Publication: Electrical Industries
Chicago, IL, United States
The Creaghead Trolley Line Insulator.
The value of glass as an insulator is generally recognized. The glass insulator screwed on a wooden pin, which acts as a cushion to prevent breakage from unequal expansion, has long been used for line work, and would likely have been adopted for trolley wire insulation had any practical method been devised for connecting the trolley wire to the span wire by which the glass could have been secured against breakage.
A method of accomplishing this has been designed by the Creaghead Engineering Company, of Cincinnati. It is shown in Fig. 2. It consists of a grooved glass insulator into which is screwed a wooden plug. The foot or trolley clamp is supported and screwed to the insulator by means of a bolt passing entirely through the wooden plug. The bolt has a round head at the tap and a thread at the bottom, and is screwed into the clamp.
The method of connecting the insulator to the span wire is very simple and secure. The yoke, Fig. 1, fits loosely in the groove of the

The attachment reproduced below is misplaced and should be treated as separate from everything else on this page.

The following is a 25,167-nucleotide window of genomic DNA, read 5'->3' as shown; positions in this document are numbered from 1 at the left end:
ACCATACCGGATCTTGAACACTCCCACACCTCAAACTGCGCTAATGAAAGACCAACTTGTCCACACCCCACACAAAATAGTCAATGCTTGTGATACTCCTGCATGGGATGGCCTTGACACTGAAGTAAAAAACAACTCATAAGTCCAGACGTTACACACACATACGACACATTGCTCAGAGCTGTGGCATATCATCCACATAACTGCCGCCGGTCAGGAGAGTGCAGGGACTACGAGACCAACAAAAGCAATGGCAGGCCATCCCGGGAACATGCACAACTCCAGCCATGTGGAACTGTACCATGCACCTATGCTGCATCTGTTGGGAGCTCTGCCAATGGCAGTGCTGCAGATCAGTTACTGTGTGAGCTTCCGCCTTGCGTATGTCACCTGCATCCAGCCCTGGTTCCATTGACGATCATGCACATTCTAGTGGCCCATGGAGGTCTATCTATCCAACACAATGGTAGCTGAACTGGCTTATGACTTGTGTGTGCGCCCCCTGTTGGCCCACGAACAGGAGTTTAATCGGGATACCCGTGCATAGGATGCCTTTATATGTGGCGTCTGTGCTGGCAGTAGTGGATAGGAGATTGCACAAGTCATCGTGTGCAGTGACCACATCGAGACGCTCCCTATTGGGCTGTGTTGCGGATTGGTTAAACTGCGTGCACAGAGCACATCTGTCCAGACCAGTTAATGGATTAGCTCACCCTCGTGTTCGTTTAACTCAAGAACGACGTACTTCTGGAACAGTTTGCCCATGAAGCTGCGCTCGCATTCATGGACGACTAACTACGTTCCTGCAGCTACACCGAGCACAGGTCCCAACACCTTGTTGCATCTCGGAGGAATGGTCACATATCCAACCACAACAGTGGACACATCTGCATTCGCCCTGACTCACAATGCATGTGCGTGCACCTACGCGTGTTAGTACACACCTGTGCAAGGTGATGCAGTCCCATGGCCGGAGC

insulator as shown in Fig. 2. The inner curve of the yoke coming in contact with the insulator is a half circle, with a slightly larger radius than that of the smallest circle of the groove. It is necessary to remove the yoke from the insulator about three-quarters of an inch before it becomes disengaged from the groove. The yoke can be put on and taken off of the span wire easily and without tools. All strains on the insulator tend to increase the hold of the yoke and span wire on the insulator. While the attachment of yoke and trolley wire is secure, it is at the same time flexible and will adjust itself to unequal expansion of materials.